Slow shifting as requiring more shift lever travel before anything happens....
1966??... We are talking about using these derrailleurs in the present.... thus the unjustified continuing hype for these old, albeit pretty, NR RDs plus Campy really stretched out selling the NR to periods overlapping many of the derailleurs mentioned that performed much better. It was pretty much mechanically obsolete, compared to it's main competition RDs ( Suntour, Shimano and even Simplex,) by the 80's.
Well duh. Yes, derailleurs developed after 1966 stand a chance to have better performance. Again, buy Ekar, di2 or etap. Shifts better than NR. But this ain't the 41. Debating performance here is silly.

NR has 2mm more throw than "insert best derailleur here" when shifting. This is not rhetorical. So ******g what? Why exactly does that matter?

And Campagnolo sold those obsolete derailleurs because they could. No other reason is needed.
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Old 10-17-22, 06:35 PM
  #91  
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Originally Posted by iab View Post
But this ain't the 41. Debating performance here is silly.
Debated performance on the 41 is also silly.
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Old 10-17-22, 09:20 PM
  #92  
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Originally Posted by vonfilm View Post
A Suntour VX-GT is always a great choice for a friction touring derailleur. I am hoarding the ones that I have.
For indexing a 7 or 8 speed, you can’t beat the value of a Shimano M360 Acera.
For close ratio use a Suntour Superbe Pro is best.
Vx-gts are almost free and just shift terrifically.
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Old 10-17-22, 11:17 PM
  #93  
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One thing that isn't fair to these old derailer's makers is to judge their shifting performance using flexible, modern chain.

Even Suntour's and Shimano's chain gaps were pretty huge back then, especially on touring models like the V-GT and Tourney GS.
But it mattered much less when we were all using traditional "bushed" chains that had so much less lateral flex.
So, when using modern chain on my vintage bikes, I'll often figure out some way to reduce the chain gap, by either adjusting the spring tension balance between the cage pivot and mounting pivot (typically Shimano, Simplex or Gran Turismo), or by removing the B-tension screw or even grinding metal from the locating lug where the B-tension screw used to be (Suntour).
All of the above in addition to fine-tuning the chain length and axle position (with derailers having an cage pivot offset from the guide pulley).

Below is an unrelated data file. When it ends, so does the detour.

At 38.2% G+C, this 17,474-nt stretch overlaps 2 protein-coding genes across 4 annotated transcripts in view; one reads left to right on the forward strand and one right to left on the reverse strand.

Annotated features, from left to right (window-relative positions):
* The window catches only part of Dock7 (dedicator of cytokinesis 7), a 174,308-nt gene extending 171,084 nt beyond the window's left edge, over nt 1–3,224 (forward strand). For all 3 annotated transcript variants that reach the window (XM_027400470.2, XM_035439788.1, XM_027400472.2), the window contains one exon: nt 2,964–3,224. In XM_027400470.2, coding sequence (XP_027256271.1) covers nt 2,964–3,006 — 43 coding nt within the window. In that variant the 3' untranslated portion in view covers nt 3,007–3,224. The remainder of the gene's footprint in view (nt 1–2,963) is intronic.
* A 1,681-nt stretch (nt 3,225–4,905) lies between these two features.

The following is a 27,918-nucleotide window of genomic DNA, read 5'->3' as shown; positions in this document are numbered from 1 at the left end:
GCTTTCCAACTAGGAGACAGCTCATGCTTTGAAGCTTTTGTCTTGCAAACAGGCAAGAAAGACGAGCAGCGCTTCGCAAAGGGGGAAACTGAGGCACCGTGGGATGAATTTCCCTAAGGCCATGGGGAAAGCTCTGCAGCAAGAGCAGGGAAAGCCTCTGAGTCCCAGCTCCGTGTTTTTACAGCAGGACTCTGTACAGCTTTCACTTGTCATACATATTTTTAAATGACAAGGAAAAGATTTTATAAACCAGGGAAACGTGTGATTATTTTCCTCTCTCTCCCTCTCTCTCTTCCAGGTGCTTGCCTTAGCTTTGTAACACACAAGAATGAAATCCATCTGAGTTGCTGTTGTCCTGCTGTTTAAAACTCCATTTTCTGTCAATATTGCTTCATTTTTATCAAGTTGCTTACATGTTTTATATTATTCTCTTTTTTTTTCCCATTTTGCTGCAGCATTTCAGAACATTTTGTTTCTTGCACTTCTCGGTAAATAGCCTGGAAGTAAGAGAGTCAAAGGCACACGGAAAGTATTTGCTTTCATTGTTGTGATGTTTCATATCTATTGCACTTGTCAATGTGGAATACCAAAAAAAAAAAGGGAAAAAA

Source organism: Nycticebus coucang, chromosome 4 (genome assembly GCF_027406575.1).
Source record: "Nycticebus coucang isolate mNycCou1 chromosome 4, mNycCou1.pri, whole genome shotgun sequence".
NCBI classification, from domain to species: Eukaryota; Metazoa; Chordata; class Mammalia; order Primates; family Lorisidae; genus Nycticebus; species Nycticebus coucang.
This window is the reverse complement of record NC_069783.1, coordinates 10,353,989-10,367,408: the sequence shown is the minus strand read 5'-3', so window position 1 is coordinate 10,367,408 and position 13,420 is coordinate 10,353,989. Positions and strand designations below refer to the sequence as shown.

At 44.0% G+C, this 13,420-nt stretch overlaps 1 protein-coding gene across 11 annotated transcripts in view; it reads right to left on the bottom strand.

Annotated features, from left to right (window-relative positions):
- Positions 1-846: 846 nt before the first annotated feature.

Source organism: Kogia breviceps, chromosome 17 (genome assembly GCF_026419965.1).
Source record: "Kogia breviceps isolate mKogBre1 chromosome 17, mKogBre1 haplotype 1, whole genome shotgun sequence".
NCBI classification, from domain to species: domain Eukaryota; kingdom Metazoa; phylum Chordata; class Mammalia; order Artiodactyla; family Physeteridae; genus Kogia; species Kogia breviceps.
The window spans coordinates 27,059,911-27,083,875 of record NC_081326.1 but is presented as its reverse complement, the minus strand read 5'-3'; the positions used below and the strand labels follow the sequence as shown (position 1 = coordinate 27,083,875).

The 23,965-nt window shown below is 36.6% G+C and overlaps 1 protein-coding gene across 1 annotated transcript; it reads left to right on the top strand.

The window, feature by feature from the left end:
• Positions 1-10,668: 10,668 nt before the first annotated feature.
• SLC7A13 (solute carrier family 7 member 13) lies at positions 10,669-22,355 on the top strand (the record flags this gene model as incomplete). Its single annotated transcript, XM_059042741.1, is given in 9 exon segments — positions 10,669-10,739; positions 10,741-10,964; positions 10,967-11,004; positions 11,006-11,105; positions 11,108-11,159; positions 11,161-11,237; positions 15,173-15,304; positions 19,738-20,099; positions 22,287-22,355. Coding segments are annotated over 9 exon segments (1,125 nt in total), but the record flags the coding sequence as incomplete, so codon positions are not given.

I give the Allvit high marks for it's clever, inverted, "knee-action" tracking of the freewheel's outer profile, especially as it's design traces back to the late 1950's.
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Old 10-18-22, 05:00 AM
  #94  
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I think it might be useful to point out that none of these derailleurs shift by themselves….They all require operator input. While it may be fashionable to throw some shade on the older Campagnolo derailleurs, In my opinion they do (did) their jobs admirably. They do require a bit more finesse than a simple”push the lever slowly in the desired direction until the gear change occurs”, but that is just a relatively simple skill to be mastered. To criticize them while not having mastered that technique is a bit like claiming that the automatic transmission in a Ford Pinto is better than the 5 speed transmission in a Ferrari because the operator may not know how to use a manual transmission. I will also point out that shifting was but one job performed by a derailleur. A Campagnolo NR or SR rear derailleur (or a Simplex straight parallelogram model) facilitated a much easier and faster wheel change in a race than a Shimano or SunTour.
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Old 10-18-22, 05:26 AM
  #95  
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Suntour Cyclone GT or Shimano M900.
I have two Cyclones, one is a spare. My last M900 group was on my old Spez S Works that I sold in 2013.
These days, it's old Shimano XT M750 or the aforementioned Cyclone. I don't need more than that.
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Old 10-18-22, 06:03 AM
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I like that the performance of selections are based on personal experience. I am sure for a given configuration the perception of performance would vary.
I have been an admirer of the NR since about 1968. It is like a Ducati Naked bike with just the material needed to perform and exposing the mechanics of how it works.
My experience reflects most of the negative comments, especially the disappointment on the Motobecane Le Champion with Suntour Ultra 6 with the matching chain.